In his presentation for Catalogue Week 2022, Dr Daniel Gosling, Principal Legal Records Specialist, gives an overview of the cataloguing work that has recently been completed on series relating to the Equity Court of Exchequer (E 112, E 133, and E 134), and what cataloguing is planned for these research-rich series.
Hello, I’m Dan Gosling, a Principal Legal Records Specialist here at The National Archives, with a focus on pre-modern legal records.
In this presentation I’ll be talking about some of the series relating to the Equity Court of Exchequer, and the work we’re currently doing to better list these research rich series.
The Court of Exchequer was one of the oldest central law courts, with cases heard in a room adjoining Westminster Hall, where the courts of King’s Bench, Common Pleas, and Chancery sat.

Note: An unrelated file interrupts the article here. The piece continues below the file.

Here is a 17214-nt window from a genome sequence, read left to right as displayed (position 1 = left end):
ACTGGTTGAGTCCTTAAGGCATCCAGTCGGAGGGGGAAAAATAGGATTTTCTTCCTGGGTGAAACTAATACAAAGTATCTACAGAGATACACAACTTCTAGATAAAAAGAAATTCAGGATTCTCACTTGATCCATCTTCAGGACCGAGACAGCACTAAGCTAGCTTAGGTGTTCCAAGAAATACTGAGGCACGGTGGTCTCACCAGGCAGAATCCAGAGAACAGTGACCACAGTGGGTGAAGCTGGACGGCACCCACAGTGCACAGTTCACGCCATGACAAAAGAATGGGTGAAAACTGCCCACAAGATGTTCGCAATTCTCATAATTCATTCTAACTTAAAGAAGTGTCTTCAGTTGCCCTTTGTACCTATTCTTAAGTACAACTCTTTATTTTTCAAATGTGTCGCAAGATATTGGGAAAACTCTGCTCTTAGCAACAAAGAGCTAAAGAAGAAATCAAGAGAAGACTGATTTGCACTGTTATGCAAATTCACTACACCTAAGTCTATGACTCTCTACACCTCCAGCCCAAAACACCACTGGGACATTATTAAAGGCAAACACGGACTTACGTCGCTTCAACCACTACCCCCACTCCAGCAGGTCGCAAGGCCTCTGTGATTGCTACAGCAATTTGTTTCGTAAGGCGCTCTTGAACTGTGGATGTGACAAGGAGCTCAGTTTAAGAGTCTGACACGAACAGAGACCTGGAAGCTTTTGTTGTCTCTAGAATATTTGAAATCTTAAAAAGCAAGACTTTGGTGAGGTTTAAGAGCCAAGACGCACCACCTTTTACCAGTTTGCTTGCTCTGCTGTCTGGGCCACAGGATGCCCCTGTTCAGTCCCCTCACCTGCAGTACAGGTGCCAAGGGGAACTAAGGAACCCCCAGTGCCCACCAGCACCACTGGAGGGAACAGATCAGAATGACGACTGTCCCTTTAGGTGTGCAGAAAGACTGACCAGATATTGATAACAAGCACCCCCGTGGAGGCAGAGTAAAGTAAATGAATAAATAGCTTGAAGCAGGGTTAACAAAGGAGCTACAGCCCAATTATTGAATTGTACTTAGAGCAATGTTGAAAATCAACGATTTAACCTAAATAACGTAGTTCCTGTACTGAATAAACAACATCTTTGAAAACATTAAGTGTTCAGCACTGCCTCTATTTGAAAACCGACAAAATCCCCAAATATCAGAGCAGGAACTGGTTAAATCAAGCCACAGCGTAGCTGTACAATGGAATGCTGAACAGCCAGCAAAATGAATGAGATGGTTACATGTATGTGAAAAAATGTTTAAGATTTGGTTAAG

In the 16th Century, the court developed an equity side, and it was the second largest of these equity courts (the largest being Chancery).
It existed as an equity court from 1558 until 1841, after which any remaining business was transferred to the Chancery.
Initially, this court only heard cases pertaining to Crown land or finance. The Exchequer was the financial office of the Crown, so this was to be expected. However, business in the court later opened up to include disputes over titles of land, manorial rights, tithes, mineral rights, ex-monastic land, debts, and wills.
In short, these records contain a huge amount of information of interest to a wide range of researchers.
Like all equity courts, the Court of Exchequer followed what was known as process by bill. They began with a bill of Complaint, a document in which the plaintiff outlines their grievance, and requests relief. This started the pleadings stage of the case, which included the defendant’s answer to this bill, and any additional responses from the parties, in order for the court to ascertain exactly what offence was alleged.